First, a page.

An interesting internal conflict in the cross selling and on- boarding effort is that many banks consider a "sales session" for the purposes of computing a cross sell ratio to be one day, the first time a customer enters the bank and opens an account. Yet, all studies, and the on-boarding process, indicate that more selling activity occurs after the initial visit and before 90 days are over. Therefore, keeping the "sales session" open for purposes of calculating cross sell ratios and compensating employees for a much longer period than the one day makes sense. Matching the cross selling sales session definition to the research finding and on-boarding process needs to be done in all banks that are practicing on-boarding. Otherwise, one measurement contradicts other mandated practices.

In addition to on-boarding, cross selling efforts have been long established in our industry. We have also graduated from selling customers products they don't need nor want, to selling products across product categories. In the past, selling anything to anyone who would buy it has been a common and unfortunate practice. This is costly both to the bank (since these products aren't being used yet they often entail a systems maintenance fee) and to the customer (who soon realizes that the bank isn't the trusted advisor they claimed to be, since they sold them a product that doesn't meet their needs). As banks realized that the number of inactive accounts has sky-rocketed, they looked further into suitability. Current research, consistent with old research that has not been looked into for years, indicates that the best way to retain a customer is by selling them products from various categories. For example, selling 7 CDs isn't nearly as valuable as selling one checking account and one loan to a customer. Combining product solutions from transaction, credit, protection (insurance) and asset accumulation product categories links a customer much more closely into the bank and increases retention exponentially. In addition, customers do have a need for products in all these categories, so the likelihood of them using the products is greater. Hence, the definition and expectations of cross selling are being refined to go beyond counting number of products, or even services, into assuring that the products sold cover a number of categories.

Another important component to the retention drive, and the most difficult one to execute, has been problem resolution. Banks are generally designed to get things done in the most efficient way for the bank, not necessarily for the customer. Our organizations are quite convoluted from the customer's viewpoint, which makes problem resolution exceedingly difficult, even when our own people get involved. A customer is unlikely, in most cases, to get a problem resolved by contacting only one person in the bank. Similarly, a banker couldn't solve a customer's problem by contacting only one internal bank person. They, too, typically have to navigate our internal maze until they find the right person to deal with the issue. This is due to the increasing complexity of bank products, the growing bureaucracy in many banks, and the inability of many bankers to identify who is the right person to handle what problem. Small community banks have the edge in this situation, often a function of their size and commitment to service, which explains why they typically experience lower attrition rates than their larger brethren.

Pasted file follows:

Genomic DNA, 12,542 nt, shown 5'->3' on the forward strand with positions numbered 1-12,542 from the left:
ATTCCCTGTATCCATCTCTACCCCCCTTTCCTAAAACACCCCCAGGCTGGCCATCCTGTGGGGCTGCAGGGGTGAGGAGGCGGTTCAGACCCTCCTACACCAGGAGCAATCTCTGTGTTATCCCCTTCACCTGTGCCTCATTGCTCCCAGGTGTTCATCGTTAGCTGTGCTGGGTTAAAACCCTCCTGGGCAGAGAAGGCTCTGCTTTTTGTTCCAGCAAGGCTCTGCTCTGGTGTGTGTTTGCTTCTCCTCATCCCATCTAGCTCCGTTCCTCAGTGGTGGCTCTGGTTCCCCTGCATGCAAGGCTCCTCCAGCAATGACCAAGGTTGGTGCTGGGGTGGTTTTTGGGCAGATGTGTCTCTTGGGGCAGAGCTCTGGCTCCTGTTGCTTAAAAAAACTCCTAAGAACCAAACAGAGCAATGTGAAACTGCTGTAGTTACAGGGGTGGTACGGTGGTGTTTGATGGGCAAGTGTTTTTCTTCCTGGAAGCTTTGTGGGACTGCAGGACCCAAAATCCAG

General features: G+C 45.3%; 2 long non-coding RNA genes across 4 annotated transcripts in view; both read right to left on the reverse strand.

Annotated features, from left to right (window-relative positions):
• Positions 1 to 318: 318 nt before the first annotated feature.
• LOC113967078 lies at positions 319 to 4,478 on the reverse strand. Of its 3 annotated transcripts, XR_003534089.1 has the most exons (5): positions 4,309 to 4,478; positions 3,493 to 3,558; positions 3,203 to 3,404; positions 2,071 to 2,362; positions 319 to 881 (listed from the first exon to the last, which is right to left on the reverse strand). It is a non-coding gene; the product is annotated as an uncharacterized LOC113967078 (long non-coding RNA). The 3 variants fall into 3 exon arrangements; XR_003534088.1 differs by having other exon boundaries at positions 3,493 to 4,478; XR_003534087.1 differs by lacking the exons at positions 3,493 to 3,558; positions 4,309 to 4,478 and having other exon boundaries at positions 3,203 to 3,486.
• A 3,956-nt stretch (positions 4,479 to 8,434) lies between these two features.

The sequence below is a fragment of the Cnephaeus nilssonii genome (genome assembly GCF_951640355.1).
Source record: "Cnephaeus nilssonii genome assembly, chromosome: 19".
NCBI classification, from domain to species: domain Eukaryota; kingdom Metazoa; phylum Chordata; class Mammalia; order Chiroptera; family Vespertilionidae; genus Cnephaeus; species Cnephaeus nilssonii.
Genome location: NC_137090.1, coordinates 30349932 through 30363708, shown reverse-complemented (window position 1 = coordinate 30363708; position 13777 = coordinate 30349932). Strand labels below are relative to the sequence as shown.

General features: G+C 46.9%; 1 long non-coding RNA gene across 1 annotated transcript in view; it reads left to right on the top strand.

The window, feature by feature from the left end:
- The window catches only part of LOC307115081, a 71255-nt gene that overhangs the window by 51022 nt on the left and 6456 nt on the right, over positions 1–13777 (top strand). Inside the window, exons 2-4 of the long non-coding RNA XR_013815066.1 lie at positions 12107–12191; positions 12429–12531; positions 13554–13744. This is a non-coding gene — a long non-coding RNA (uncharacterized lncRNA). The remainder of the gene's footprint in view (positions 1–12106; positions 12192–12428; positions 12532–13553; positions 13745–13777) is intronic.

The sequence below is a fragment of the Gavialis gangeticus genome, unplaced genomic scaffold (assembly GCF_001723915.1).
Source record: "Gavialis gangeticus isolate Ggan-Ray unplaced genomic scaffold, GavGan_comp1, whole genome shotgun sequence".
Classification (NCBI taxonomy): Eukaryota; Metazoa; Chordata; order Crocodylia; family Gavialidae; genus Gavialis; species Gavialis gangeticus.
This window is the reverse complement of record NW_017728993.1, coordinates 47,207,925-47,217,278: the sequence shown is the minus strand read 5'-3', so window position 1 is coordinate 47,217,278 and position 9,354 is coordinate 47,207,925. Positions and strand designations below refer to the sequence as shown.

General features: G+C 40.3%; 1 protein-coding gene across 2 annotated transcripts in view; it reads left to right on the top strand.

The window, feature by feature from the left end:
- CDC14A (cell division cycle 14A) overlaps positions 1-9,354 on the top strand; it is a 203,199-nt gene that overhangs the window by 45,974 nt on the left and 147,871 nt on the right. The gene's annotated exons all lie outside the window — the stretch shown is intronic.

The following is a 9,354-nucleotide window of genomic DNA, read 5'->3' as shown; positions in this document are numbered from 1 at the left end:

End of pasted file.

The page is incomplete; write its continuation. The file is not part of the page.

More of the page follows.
The challenge for banks is to improve their problem resolution process. Other huge companies have found paths to success by empowering their people own the problem and spend a certain amount of money to help their customers. FedEx, for example, has a motto for years, "We rent helicopters", meaning that when it absolutely, positively has to be there, every employee is empowered to do what it takes. The Ritz Carlton had a similar policy, authorizing employees to spend several hundred dollars to keep the customer happy. Some banks are going down that path, but progress has been slow and painful. Some have established "problem resolution centers", where employees spend their days trouble shooting problems for customers. More on problem resolution in a future BirdsEye View.

Whatever the path to effective problem resolution is, it is essential, together with other steps, to achieving the customer satisfaction levels (and the retention associated with them) we are all looking for. Your competitors are already working on this issue. You need to do that as well, to ensure that your own customers will choose to stay with you and not be driven to a better service provider.